The independent Insurance Authority (IA) will take over regulation of authorised insurance companies from the Office of the Commissioner of Insurance (OCI) with effect from 26 June 2017.
The Insurance Companies (Amendment) Ordinance 2015 (Commencement) Notice 2017 (the Notice) was gazetted on 21 April 2017. The Notice sets 26 June 2017 as the date on which various provisions of the Insurance Companies (Amendment) Ordinance 2015 comes into effect. On this date:
Various subsidiary legislation will also be amended with effect from 26 June 2017. A consequence is that the fees payable for authorisation of an insurer and the annual fees payable by authorised insurers will increase substantially. Annual fees will consist of a fixed fee of HK$300,000 and a variable fee calculated as a percentage of insurance liabilities (as defined). The variable percentage fee will increase from 0.0001% of insurance liabilities for 2017-18 to 0.0039% of insurance liabilities for 2022 – 23 and all years thereafter. There will also be additional fees payable of up to HK$100,000 for each application for approval of a controller that will have the power to exercise 50% or more of the voting power of the authorised insurer and of HK$18,000 for each application for approval of a director, a key person in a control function or an appointed actuary.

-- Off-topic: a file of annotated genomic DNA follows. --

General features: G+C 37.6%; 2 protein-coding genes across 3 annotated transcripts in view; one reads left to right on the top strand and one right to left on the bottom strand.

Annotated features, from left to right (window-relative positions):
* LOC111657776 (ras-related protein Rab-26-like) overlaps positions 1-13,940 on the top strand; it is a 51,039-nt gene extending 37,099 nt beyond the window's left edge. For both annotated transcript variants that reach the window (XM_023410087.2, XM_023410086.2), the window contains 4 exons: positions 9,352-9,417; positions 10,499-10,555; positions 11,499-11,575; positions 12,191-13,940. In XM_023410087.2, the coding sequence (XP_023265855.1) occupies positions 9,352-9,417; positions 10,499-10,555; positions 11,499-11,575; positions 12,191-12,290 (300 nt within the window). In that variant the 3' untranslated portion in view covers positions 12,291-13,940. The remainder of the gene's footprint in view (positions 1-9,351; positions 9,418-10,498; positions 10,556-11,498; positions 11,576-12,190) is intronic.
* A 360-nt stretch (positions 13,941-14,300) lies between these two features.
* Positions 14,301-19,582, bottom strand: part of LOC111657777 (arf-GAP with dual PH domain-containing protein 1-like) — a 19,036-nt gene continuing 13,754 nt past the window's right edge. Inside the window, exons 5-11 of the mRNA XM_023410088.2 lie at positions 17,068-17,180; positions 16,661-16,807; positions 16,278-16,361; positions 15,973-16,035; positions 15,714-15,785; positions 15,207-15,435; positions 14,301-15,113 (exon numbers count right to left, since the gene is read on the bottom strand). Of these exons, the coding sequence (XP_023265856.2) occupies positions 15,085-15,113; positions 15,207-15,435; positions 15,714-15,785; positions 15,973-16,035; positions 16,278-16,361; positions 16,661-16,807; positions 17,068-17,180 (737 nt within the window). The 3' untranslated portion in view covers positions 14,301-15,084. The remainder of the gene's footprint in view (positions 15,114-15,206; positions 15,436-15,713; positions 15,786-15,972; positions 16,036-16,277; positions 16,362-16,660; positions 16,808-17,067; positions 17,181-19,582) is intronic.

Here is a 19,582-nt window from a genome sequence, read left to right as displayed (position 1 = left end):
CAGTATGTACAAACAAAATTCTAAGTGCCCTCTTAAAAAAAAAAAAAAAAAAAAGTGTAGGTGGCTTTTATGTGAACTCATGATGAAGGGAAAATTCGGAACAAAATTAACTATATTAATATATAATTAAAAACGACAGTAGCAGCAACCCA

The Government has appointed Mr. John Leung Chi-yan, the current Commissioner of Insurance, as the CEO of the IA and has appointed four executive directors of the IA to oversee long term business, general business, market conduct and policy and development. The Government press release noting the appointments is here.
Transfer of the existing regulatory functions of the OCI to the IA and expansion of the powers of regulation over authorised insurers marks stage two of the implementation of the Insurance Companies (Amendment) Ordinance 2015. Stage three, the change in regulation of insurance agents and insurance brokers from the existing industry self-regulatory model to direct regulation by the IA, is expected to take effect within the next two years. Once stage three is complete, insurance intermediaries will need to be licensed by, and will be subject to direct regulation by, the IA. As a result, the regulatory framework for intermediaries will be closer to the securities and futures markets, where intermediaries are licensed by, and subject to direct regulation by, the Securities and Futures Commission.